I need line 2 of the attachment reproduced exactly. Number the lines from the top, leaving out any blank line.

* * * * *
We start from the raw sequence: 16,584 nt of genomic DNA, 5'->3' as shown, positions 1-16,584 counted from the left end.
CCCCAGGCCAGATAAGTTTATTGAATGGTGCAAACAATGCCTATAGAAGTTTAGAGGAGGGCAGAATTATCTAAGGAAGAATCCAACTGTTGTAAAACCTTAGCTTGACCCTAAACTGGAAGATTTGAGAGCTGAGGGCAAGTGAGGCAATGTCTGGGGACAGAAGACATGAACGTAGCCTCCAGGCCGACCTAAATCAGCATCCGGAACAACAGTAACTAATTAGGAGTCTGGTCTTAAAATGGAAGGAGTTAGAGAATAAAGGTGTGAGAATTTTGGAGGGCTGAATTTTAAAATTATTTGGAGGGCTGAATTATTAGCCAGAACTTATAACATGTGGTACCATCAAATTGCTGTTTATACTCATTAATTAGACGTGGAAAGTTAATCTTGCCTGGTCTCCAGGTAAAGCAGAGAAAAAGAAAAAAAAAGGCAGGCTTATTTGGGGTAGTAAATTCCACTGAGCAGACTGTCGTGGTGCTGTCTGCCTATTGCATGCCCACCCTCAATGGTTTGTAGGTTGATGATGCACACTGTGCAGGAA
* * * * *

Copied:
CCCCAGGCCAGATAAGTTTATTGAATGGTGCAAACAATGCCTATAGAAGTTTAGAGGAGGGCAGAATTATCTAAGGAAGAATCCAACTGTTGTAAAACCTTAGCTTGACCCTAAACTGGAAGATTTGAGAGCTGAGGGCAAGTGAGGCAATGTCTGGGGACAGAAGACATGAACGTAGCCTCCAGGCCGACCTAAATCAGCATCCGGAACAACAGTAACTAATTAGGAGTCTGGTCTTAAAATGGAAGGAGTTAGAGAATAAAGGTGTGAGAATTTTGGAGGGCTGAATTTTAAAATTATTTGGAGGGCTGAATTATTAGCCAGAACTTATAACATGTGGTACCATCAAATTGCTGTTTATACTCATTAATTAGACGTGGAAAGTTAATCTTGCCTGGTCTCCAGGTAAAGCAGAGAAAAAGAAAAAAAAAGGCAGGCTTATTTGGGGTAGTAAATTCCACTGAGCAGACTGTCGTGGTGCTGTCTGCCTATTGCATGCCCACCCTCAATGGTTTGTAGGTTGATGATGCACACTGTGCAGGAA